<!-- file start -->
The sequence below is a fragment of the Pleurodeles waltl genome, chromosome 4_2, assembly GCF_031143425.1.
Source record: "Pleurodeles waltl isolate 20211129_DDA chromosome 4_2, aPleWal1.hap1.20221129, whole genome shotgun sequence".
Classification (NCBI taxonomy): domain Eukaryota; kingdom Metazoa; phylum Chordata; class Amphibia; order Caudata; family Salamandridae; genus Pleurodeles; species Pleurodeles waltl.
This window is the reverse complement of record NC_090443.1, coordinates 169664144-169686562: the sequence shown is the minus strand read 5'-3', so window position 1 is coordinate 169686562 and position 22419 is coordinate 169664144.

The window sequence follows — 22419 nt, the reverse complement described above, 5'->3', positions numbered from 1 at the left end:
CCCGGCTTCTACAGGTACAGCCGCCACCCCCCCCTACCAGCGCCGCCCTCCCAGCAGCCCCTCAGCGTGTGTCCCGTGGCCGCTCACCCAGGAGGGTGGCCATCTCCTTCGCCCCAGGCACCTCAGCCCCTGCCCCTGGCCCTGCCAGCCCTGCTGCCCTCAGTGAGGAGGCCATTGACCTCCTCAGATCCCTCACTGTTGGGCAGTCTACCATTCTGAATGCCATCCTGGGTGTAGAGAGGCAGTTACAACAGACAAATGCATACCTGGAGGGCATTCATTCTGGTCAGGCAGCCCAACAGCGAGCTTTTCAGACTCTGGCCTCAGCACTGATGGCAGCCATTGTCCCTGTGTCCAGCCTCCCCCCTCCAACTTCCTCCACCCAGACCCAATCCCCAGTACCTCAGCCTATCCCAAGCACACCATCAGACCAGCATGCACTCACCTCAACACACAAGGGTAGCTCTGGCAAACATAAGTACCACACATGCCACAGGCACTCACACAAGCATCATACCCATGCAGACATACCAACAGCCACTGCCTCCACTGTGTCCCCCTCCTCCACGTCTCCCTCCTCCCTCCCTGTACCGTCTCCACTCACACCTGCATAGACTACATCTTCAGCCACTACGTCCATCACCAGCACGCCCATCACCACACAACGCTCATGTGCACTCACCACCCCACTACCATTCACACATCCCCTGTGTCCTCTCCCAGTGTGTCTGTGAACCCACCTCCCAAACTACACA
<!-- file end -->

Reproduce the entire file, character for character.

The sequence below is a fragment of the Pleurodeles waltl genome, chromosome 4_2, assembly GCF_031143425.1.
Source record: "Pleurodeles waltl isolate 20211129_DDA chromosome 4_2, aPleWal1.hap1.20221129, whole genome shotgun sequence".
Classification (NCBI taxonomy): domain Eukaryota; kingdom Metazoa; phylum Chordata; class Amphibia; order Caudata; family Salamandridae; genus Pleurodeles; species Pleurodeles waltl.
This window is the reverse complement of record NC_090443.1, coordinates 169664144-169686562: the sequence shown is the minus strand read 5'-3', so window position 1 is coordinate 169686562 and position 22419 is coordinate 169664144.

The window sequence follows — 22419 nt, the reverse complement described above, 5'->3', positions numbered from 1 at the left end:
CCCGGCTTCTACAGGTACAGCCGCCACCCCCCCCTACCAGCGCCGCCCTCCCAGCAGCCCCTCAGCGTGTGTCCCGTGGCCGCTCACCCAGGAGGGTGGCCATCTCCTTCGCCCCAGGCACCTCAGCCCCTGCCCCTGGCCCTGCCAGCCCTGCTGCCCTCAGTGAGGAGGCCATTGACCTCCTCAGATCCCTCACTGTTGGGCAGTCTACCATTCTGAATGCCATCCTGGGTGTAGAGAGGCAGTTACAACAGACAAATGCATACCTGGAGGGCATTCATTCTGGTCAGGCAGCCCAACAGCGAGCTTTTCAGACTCTGGCCTCAGCACTGATGGCAGCCATTGTCCCTGTGTCCAGCCTCCCCCCTCCAACTTCCTCCACCCAGACCCAATCCCCAGTACCTCAGCCTATCCCAAGCACACCATCAGACCAGCATGCACTCACCTCAACACACAAGGGTAGCTCTGGCAAACATAAGTACCACACATGCCACAGGCACTCACACAAGCATCATACCCATGCAGACATACCAACAGCCACTGCCTCCACTGTGTCCCCCTCCTCCACGTCTCCCTCCTCCCTCCCTGTACCGTCTCCACTCACACCTGCATAGACTACATCTTCAGCCACTACGTCCATCACCAGCACGCCCATCACCACACAACGCTCATGTGCACTCACCACCCCACTACCATTCACACATCCCCTGTGTCCTCTCCCAGTGTGTCTGTGAACCCACCTCCCAAACTACACA